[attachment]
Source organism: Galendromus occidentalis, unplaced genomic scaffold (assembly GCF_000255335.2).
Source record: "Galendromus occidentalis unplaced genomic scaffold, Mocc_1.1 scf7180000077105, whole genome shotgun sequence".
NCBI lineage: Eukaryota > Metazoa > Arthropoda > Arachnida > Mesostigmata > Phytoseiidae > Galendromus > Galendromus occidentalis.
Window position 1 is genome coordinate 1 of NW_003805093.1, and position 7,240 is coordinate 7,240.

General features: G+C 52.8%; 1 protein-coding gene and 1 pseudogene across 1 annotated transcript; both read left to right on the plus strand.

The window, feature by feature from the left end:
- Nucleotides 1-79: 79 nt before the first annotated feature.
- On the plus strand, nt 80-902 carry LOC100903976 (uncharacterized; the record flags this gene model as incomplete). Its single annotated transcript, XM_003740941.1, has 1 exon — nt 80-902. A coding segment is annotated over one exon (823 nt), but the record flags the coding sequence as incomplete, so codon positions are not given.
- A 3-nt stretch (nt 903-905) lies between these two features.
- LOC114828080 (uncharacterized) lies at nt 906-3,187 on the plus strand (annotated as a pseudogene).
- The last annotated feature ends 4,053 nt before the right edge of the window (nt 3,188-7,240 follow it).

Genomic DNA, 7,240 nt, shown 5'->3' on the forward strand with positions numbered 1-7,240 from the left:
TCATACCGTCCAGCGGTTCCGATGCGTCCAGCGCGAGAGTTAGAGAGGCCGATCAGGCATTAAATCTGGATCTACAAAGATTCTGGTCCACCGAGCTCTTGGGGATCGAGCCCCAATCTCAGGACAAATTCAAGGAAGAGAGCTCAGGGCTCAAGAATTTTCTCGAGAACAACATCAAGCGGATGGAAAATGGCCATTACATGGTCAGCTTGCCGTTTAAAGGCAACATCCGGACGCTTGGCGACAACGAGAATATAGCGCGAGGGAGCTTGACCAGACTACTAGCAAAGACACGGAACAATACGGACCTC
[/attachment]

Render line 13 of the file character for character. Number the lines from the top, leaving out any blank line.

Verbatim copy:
TCATACCGTCCAGCGGTTCCGATGCGTCCAGCGCGAGAGTTAGAGAGGCCGATCAGGCATTAAATCTGGATCTACAAAGATTCTGGTCCACCGAGCTCTTGGGGATCGAGCCCCAATCTCAGGACAAATTCAAGGAAGAGAGCTCAGGGCTCAAGAATTTTCTCGAGAACAACATCAAGCGGATGGAAAATGGCCATTACATGGTCAGCTTGCCGTTTAAAGGCAACATCCGGACGCTTGGCGACAACGAGAATATAGCGCGAGGGAGCTTGACCAGACTACTAGCAAAGACACGGAACAATACGGACCTC